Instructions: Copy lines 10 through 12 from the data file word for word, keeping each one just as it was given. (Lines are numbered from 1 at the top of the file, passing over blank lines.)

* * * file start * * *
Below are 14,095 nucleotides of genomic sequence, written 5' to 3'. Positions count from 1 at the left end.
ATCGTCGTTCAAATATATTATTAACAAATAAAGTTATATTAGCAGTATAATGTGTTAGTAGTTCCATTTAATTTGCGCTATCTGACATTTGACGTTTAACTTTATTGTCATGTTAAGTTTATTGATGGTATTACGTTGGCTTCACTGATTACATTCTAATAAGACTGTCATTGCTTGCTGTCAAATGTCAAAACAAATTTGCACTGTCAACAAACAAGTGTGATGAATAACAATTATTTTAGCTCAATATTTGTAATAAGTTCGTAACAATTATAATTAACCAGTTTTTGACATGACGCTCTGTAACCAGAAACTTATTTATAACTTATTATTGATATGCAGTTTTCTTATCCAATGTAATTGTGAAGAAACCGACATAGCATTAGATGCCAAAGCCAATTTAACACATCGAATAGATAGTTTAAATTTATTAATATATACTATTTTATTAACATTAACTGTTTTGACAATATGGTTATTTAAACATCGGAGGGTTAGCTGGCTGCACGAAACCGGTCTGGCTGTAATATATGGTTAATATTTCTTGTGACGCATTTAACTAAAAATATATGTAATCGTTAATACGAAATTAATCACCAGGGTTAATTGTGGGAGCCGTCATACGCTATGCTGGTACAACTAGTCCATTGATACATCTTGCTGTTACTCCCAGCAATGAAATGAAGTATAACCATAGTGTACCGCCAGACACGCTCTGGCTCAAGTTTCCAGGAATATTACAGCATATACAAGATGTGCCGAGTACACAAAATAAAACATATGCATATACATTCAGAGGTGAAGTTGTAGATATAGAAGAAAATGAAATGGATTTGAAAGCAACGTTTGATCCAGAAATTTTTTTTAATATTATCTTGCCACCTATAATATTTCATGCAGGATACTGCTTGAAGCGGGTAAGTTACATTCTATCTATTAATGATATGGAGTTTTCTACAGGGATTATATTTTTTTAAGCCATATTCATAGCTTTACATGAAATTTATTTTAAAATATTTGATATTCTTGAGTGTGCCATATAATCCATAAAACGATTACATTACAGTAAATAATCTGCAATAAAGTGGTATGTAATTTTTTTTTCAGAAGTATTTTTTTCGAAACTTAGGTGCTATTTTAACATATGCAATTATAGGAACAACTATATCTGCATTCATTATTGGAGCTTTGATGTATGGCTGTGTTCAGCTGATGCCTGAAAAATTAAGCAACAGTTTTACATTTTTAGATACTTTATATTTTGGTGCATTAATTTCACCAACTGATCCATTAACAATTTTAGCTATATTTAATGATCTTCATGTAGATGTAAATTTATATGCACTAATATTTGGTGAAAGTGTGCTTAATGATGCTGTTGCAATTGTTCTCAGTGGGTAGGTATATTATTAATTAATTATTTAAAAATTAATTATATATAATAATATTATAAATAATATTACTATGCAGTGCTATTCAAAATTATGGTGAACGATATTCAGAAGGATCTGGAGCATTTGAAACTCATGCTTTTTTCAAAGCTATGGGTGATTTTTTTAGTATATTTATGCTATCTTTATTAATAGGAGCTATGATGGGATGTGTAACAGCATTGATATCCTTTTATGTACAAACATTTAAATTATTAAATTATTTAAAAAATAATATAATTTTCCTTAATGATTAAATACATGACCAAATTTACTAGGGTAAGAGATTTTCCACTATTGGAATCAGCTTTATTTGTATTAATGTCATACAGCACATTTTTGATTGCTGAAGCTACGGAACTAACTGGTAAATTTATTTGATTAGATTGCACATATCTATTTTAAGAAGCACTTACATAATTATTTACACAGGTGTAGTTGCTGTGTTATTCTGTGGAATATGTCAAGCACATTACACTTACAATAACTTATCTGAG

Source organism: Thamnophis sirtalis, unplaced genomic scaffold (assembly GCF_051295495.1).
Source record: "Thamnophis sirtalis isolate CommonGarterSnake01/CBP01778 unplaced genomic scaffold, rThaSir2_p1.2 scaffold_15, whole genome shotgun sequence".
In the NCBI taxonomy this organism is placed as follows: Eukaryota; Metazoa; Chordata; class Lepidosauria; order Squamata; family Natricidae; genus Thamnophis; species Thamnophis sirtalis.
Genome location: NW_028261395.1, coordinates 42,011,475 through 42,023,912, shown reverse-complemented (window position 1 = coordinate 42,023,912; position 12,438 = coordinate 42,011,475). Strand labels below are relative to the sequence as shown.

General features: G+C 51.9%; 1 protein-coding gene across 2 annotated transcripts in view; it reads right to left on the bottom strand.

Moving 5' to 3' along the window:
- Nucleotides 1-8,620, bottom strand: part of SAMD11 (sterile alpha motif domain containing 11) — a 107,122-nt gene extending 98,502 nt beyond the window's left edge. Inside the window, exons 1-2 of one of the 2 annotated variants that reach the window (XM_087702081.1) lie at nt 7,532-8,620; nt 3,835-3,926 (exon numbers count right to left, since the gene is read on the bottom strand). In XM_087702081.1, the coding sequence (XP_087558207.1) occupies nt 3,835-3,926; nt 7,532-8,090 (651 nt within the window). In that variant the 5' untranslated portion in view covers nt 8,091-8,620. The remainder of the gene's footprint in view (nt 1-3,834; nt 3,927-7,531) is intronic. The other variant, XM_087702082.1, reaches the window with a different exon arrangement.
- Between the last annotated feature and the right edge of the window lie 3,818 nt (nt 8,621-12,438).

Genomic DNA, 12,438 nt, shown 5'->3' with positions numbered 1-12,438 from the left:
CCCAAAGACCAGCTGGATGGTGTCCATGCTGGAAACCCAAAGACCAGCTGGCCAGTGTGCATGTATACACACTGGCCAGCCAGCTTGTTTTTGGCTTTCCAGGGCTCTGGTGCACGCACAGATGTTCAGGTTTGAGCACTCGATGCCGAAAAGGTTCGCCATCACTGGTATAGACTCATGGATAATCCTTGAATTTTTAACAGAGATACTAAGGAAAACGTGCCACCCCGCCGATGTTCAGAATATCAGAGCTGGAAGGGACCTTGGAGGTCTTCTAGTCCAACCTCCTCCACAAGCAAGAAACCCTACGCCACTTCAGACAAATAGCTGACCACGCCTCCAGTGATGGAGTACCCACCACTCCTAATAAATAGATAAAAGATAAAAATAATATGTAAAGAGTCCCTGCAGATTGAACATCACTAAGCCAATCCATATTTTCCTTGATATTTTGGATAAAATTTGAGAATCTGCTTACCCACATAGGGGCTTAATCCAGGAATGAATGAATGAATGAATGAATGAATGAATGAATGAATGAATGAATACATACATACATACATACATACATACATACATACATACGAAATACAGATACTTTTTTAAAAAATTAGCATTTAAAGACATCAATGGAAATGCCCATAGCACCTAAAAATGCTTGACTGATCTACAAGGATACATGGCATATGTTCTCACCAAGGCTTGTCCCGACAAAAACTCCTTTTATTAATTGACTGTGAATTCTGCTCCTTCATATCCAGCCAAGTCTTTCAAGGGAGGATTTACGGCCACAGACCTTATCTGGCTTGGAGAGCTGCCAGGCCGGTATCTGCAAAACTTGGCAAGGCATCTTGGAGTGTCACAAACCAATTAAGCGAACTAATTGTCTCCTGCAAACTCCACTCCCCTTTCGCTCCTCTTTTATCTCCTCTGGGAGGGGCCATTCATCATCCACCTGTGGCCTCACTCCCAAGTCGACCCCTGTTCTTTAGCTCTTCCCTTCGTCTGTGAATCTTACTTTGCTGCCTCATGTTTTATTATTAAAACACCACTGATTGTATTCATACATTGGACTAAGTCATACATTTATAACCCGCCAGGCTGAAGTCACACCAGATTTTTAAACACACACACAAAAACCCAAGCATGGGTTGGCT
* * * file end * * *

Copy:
- Between the last annotated feature and the right edge of the window lie 3,818 nt (nt 8,621-12,438).

Genomic DNA, 12,438 nt, shown 5'->3' with positions numbered 1-12,438 from the left:
CCCAAAGACCAGCTGGATGGTGTCCATGCTGGAAACCCAAAGACCAGCTGGCCAGTGTGCATGTATACACACTGGCCAGCCAGCTTGTTTTTGGCTTTCCAGGGCTCTGGTGCACGCACAGATGTTCAGGTTTGAGCACTCGATGCCGAAAAGGTTCGCCATCACTGGTATAGACTCATGGATAATCCTTGAATTTTTAACAGAGATACTAAGGAAAACGTGCCACCCCGCCGATGTTCAGAATATCAGAGCTGGAAGGGACCTTGGAGGTCTTCTAGTCCAACCTCCTCCACAAGCAAGAAACCCTACGCCACTTCAGACAAATAGCTGACCACGCCTCCAGTGATGGAGTACCCACCACTCCTAATAAATAGATAAAAGATAAAAATAATATGTAAAGAGTCCCTGCAGATTGAACATCACTAAGCCAATCCATATTTTCCTTGATATTTTGGATAAAATTTGAGAATCTGCTTACCCACATAGGGGCTTAATCCAGGAATGAATGAATGAATGAATGAATGAATGAATGAATGAATGAATGAATACATACATACATACATACATACATACATACATACATACGAAATACAGATACTTTTTTAAAAAATTAGCATTTAAAGACATCAATGGAAATGCCCATAGCACCTAAAAATGCTTGACTGATCTACAAGGATACATGGCATATGTTCTCACCAAGGCTTGTCCCGACAAAAACTCCTTTTATTAATTGACTGTGAATTCTGCTCCTTCATATCCAGCCAAGTCTTTCAAGGGAGGATTTACGGCCACAGACCTTATCTGGCTTGGAGAGCTGCCAGGCCGGTATCTGCAAAACTTGGCAAGGCATCTTGGAGTGTCACAAACCAATTAAGCGAACTAATTGTCTCCTGCAAACTCCACTCCCCTTTCGCTCCTCTTTTATCTCCTCTGGGAGGGGCCATTCATCATCCACCTGTGGCCTCACTCCCAAGTCGACCCCTGTTCTTTAGCTCTTCCCTTCGTCTGTGAATCTTACTTTGCTGCCTCATGTTTTATTATTAAAACACCACTGATTGTATTCATACATTGGACTAAGTCATACATTTATAACCCGCCAGGCTGAAGTCACACCAGATTTTTAAACACACACACAAAAACCCAAGCATGGGTTGGCT